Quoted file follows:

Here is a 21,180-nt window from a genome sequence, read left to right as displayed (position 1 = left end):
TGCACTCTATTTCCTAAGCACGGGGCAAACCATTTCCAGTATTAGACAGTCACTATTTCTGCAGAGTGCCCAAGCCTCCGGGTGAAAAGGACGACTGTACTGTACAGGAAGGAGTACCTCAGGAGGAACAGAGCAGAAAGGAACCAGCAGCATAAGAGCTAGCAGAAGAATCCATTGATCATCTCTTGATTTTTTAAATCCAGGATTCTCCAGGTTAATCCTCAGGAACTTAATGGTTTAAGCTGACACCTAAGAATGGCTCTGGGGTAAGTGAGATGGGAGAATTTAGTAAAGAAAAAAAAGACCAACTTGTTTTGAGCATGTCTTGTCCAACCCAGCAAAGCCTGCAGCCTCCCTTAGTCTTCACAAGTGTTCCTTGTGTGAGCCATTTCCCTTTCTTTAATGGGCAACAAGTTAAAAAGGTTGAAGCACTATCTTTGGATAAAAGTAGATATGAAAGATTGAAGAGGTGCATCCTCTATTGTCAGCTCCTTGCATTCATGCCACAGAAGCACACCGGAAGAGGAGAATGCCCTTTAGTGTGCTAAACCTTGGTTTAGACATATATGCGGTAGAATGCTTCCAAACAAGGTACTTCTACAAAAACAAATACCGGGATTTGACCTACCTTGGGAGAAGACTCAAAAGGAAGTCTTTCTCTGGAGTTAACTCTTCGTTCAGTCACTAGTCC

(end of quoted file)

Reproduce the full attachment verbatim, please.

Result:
Here is a 21,180-nt window from a genome sequence, read left to right as displayed (position 1 = left end):
TGCACTCTATTTCCTAAGCACGGGGCAAACCATTTCCAGTATTAGACAGTCACTATTTCTGCAGAGTGCCCAAGCCTCCGGGTGAAAAGGACGACTGTACTGTACAGGAAGGAGTACCTCAGGAGGAACAGAGCAGAAAGGAACCAGCAGCATAAGAGCTAGCAGAAGAATCCATTGATCATCTCTTGATTTTTTAAATCCAGGATTCTCCAGGTTAATCCTCAGGAACTTAATGGTTTAAGCTGACACCTAAGAATGGCTCTGGGGTAAGTGAGATGGGAGAATTTAGTAAAGAAAAAAAAGACCAACTTGTTTTGAGCATGTCTTGTCCAACCCAGCAAAGCCTGCAGCCTCCCTTAGTCTTCACAAGTGTTCCTTGTGTGAGCCATTTCCCTTTCTTTAATGGGCAACAAGTTAAAAAGGTTGAAGCACTATCTTTGGATAAAAGTAGATATGAAAGATTGAAGAGGTGCATCCTCTATTGTCAGCTCCTTGCATTCATGCCACAGAAGCACACCGGAAGAGGAGAATGCCCTTTAGTGTGCTAAACCTTGGTTTAGACATATATGCGGTAGAATGCTTCCAAACAAGGTACTTCTACAAAAACAAATACCGGGATTTGACCTACCTTGGGAGAAGACTCAAAAGGAAGTCTTTCTCTGGAGTTAACTCTTCGTTCAGTCACTAGTCC